The theory goes something like this: Donald Trump’s campaign met with Russian officials during the 2016 campaign and asked them for help in winning the election against Hillary Clinton. In return, the Trump campaign agreed to pursue better relations with Russia in the event that Russian help ended up putting them over the top. Russia proceeded to “hack the election” by sending phishing e-mails to Clinton campaign officials and spending money to promote ads and fake accounts on Twitter and Facebook. Russia also did some other things that we have yet to uncover evidence for, such as rigging voting machines and hacking voter registries. Trump went on to win the election, and will presumably do some favors for Russia at some point as a reward for their help in winning the election.
The above narrative is both simple and compelling. But as time goes on, we appear to be getting farther and farther away from this operating theory. Instead, what you’ll hear over and over is the word “collusion.” It’s a catch-all term that encompasses a number of possible activities, not all of which have anything to do with rigging an election. And as we get farther away from the shocking results of that election, it seems that fewer and fewer people are mentioning any vote-rigging, preferring instead to stick with the word “collusion.”
Listen: It’s pretty clear that there were Russian interests who were trying to curry favor with the Trump campaign, through a variety of means both legal and not-so-legal. But foreign countries currying favor with elected officials and prospective elected officials isn’t only not unusual – it’s actually an integral feature of our politics. Why do you think that a bill which criminalizes a peaceful boycott movement against Israel makes it to the Senate floor? Why do you think that people inside Obama’s white house referred to foreign policy think tanks in Washington DC as “Arab-occupied territory?” Why do you think our foreign policy establishment so overwhelmingly favors the interests of Israel and Saudi Arabia even as our actual material and strategic interests in the Middle East continue to decline?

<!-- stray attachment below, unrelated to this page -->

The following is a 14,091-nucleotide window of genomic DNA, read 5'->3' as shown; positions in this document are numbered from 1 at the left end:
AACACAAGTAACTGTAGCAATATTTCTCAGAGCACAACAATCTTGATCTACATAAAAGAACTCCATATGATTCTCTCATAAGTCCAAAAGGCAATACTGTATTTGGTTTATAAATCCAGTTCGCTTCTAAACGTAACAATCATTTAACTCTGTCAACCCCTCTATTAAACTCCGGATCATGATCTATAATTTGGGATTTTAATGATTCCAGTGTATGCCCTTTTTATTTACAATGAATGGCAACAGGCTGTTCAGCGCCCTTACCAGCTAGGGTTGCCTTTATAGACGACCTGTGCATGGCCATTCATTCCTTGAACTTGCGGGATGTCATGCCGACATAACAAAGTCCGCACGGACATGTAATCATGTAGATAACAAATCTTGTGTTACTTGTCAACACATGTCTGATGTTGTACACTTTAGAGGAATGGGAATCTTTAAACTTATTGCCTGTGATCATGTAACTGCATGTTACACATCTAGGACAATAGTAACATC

Michael Tracey says it best on Twitter:
Insofar as the Russia “scandal” is a scandal, it’s a political corruption scandal masquerading as a global espionage scandal. Paranoid liberals want to frame it as the latter because it makes the wrongdoing appear unique to Trump. But the political corruption exposed – unregistered foreign lobbying, underhanded oligarchic influence, campaign hangers-on overstating their influence as a means of currying favor and attaining career advancement – reflects an indictment of the entire political system and is thoroughly bipartisan in nature.
Conspiracy theories are a constant tornado of information, innuendo, and – more than anything – certainty. Before we even heard that people in Trump’s orbit are being arrested last week, we all heard a chorus of people yelling “SEE?” simultaneously. Yet again, as the dust settled we learned that we are still waiting for that other shoe to drop – the one that proves that the conspiracy theorists were Right All Along. Throughout all this time, as the shoe continues to not drop, we are constantly being inundated with that certainty and innuendo. By the time all of this is over, the fact that the one big thing we were all waiting to learn never came to pass won’t even matter.
Here’s a corollary for you: Can anyone tell me what the Benghazi scandal was all about? Can anyone tell me what the central thesis was that implicated Barack Obama or Hillary Clinton in some kind of wrong-doing after those attacks? I can’t either! But that’s the thing with conspiracy theories – it’s all noise and no signal. You see where I’m going with this – “collusion” is nothing more then Benghazi for liberals. There’s a smattering of wrong-doing underneath it all, a high degree of certainty that something larger lurks underneath, and a great number of people who will pointedly refuse to tell you what that something is.
The obvious response to this is, “who cares, as long as it hurts Trump.” I have a great deal of sympathy for that argument, and if I thought that this scandal would bring down the Trump administration without further reverberating throughout our cultural and political landscape, I’d say that a little exaggeration is OK. I’d call it politics. I’d say it’s for the greater good. But as I’ve explained before, that’s not how this is shaping up. This pseudo-scandal emboldens our horrible and murderous national security state, it moves the Democratic Party even further to the right (thus ensuring that they continue to lose), and it puts us at genuine risk of another Cold War with Russia. Worst of all, it’s not even going to bring down the Trump Administration. So what we’re left with is all of the negative impacts of this hysteria and none of the benefits.
You can count me out.